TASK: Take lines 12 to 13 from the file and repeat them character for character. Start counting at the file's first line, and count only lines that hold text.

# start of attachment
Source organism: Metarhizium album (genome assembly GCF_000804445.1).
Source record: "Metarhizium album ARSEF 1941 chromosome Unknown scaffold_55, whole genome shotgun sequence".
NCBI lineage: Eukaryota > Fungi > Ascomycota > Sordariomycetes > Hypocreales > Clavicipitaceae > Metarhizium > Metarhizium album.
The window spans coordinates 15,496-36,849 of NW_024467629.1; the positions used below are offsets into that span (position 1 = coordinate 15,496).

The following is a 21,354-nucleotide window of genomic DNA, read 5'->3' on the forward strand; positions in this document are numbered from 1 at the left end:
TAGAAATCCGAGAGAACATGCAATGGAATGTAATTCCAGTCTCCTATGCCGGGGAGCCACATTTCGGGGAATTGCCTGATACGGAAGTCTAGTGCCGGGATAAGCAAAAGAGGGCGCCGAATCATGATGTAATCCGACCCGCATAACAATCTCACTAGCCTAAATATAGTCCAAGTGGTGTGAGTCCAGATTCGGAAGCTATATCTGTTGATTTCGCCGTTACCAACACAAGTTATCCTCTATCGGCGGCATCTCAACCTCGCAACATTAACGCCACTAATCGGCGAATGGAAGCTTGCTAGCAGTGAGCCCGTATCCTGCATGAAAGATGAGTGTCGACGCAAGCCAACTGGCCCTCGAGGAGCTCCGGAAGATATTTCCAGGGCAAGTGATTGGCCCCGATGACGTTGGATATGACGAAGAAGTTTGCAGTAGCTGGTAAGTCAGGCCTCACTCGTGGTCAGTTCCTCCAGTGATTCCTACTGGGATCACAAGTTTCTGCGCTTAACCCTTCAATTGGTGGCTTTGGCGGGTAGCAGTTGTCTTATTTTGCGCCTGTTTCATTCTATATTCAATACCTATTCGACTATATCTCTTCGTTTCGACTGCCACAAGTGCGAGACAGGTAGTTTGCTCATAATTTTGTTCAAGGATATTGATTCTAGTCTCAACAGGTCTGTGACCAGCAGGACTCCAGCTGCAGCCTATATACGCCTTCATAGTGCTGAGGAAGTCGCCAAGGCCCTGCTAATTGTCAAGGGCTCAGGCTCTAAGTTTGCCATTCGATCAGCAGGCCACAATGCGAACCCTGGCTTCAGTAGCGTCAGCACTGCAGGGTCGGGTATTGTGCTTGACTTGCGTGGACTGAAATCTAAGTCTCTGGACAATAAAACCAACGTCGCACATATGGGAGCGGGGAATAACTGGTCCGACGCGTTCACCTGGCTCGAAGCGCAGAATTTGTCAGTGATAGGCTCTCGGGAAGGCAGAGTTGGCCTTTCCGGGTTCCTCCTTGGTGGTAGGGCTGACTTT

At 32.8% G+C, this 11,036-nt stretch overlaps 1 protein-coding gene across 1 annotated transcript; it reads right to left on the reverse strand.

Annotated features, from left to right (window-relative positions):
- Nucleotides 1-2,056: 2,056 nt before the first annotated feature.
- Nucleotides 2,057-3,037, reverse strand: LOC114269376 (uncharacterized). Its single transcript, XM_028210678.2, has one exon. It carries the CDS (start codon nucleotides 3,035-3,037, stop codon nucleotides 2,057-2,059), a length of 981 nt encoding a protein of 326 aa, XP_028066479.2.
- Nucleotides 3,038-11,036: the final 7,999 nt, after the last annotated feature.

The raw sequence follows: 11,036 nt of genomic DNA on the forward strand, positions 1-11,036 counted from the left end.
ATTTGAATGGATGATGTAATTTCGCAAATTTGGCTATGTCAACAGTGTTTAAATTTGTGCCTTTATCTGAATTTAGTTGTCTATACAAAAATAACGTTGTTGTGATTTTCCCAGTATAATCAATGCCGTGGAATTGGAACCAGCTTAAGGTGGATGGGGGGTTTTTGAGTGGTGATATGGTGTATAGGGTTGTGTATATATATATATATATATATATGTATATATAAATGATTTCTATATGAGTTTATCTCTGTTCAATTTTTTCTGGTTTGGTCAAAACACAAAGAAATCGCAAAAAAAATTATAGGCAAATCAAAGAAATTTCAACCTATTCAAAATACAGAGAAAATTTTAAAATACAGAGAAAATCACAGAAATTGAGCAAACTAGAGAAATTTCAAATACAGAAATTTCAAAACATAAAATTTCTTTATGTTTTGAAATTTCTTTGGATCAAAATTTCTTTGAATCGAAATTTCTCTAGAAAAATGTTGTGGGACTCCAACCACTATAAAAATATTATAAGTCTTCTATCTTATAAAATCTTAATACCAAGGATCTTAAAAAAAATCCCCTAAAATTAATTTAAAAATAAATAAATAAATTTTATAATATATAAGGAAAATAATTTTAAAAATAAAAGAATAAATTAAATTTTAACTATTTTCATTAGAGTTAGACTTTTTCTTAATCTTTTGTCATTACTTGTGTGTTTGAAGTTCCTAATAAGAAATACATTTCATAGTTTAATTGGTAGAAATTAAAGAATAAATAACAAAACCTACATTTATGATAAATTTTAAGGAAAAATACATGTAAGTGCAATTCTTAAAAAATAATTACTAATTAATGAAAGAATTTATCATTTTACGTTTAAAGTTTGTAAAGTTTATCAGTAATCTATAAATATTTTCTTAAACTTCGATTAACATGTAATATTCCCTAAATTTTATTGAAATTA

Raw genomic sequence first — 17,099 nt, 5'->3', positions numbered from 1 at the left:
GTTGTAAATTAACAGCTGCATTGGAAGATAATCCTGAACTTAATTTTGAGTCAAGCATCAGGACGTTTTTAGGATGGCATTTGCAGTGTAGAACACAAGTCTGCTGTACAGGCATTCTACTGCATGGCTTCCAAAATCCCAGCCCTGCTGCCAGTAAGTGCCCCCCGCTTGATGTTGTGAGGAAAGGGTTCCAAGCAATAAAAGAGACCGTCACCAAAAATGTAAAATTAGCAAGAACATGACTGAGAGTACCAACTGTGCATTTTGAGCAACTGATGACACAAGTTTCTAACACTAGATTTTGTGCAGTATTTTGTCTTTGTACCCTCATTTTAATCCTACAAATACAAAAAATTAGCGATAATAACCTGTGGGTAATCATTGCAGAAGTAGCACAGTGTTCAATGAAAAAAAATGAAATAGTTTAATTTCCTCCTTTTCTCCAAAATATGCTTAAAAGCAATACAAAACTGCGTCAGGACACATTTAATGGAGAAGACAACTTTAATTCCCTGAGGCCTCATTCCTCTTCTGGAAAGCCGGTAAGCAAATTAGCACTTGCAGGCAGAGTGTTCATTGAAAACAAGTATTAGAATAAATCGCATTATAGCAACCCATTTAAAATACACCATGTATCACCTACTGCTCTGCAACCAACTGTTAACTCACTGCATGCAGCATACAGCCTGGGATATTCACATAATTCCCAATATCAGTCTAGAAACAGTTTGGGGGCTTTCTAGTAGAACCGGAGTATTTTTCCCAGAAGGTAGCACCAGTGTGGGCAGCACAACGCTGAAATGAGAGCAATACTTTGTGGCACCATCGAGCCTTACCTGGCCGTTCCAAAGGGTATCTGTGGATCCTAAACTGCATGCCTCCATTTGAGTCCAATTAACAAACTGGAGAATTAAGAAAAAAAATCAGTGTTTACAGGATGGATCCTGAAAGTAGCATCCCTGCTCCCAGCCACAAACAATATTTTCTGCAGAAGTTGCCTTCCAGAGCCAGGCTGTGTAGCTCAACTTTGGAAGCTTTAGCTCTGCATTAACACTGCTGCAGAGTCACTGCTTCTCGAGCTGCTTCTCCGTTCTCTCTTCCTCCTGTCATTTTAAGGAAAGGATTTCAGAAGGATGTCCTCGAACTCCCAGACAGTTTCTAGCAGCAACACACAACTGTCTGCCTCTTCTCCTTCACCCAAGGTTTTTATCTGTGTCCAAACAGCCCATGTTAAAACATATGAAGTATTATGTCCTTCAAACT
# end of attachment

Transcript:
The raw sequence follows: 11,036 nt of genomic DNA on the forward strand, positions 1-11,036 counted from the left end.
ATTTGAATGGATGATGTAATTTCGCAAATTTGGCTATGTCAACAGTGTTTAAATTTGTGCCTTTATCTGAATTTAGTTGTCTATACAAAAATAACGTTGTTGTGATTTTCCCAGTATAATCAATGCCGTGGAATTGGAACCAGCTTAAGGTGGATGGGGGGTTTTTGAGTGGTGATATGGTGTATAGGGTTGTGTATATATATATATATATATATATGTATATATAAATGATTTCTATATGAGTTTATCTCTGTTCAATTTTTTCTGGTTTGGTCAAAACACAAAGAAATCGCAAAAAAAATTATAGGCAAATCAAAGAAATTTCAACCTATTCAAAATACAGAGAAAATTTTAAAATACAGAGAAAATCACAGAAATTGAGCAAACTAGAGAAATTTCAAATACAGAAATTTCAAAACATAAAATTTCTTTATGTTTTGAAATTTCTTTGGATCAAAATTTCTTTGAATCGAAATTTCTCTAGAAAAATGTTGTGGGACTCCAACCACTATAAAAATATTATAAGTCTTCTATCTTATAAAATCTTAATACCAAGGATCTTAAAAAAAATCCCCTAAAATTAATTTAAAAATAAATAAATAAATTTTATAATATATAAGGAAAATAATTTTAAAAATAAAAGAATAAATTAAATTTTAACTATTTTCATTAGAGTTAGACTTTTTCTTAATCTTTTGTCATTACTTGTGTGTTTGAAGTTCCTAATAAGAAATACATTTCATAGTTTAATTGGTAGAAATTAAAGAATAAATAACAAAACCTACATTTATGATAAATTTTAAGGAAAAATACATGTAAGTGCAATTCTTAAAAAATAATTACTAATTAATGAAAGAATTTATCATTTTACGTTTAAAGTTTGTAAAGTTTATCAGTAATCTATAAATATTTTCTTAAACTTCGATTAACATGTAATATTCCCTAAATTTTATTGAAATTA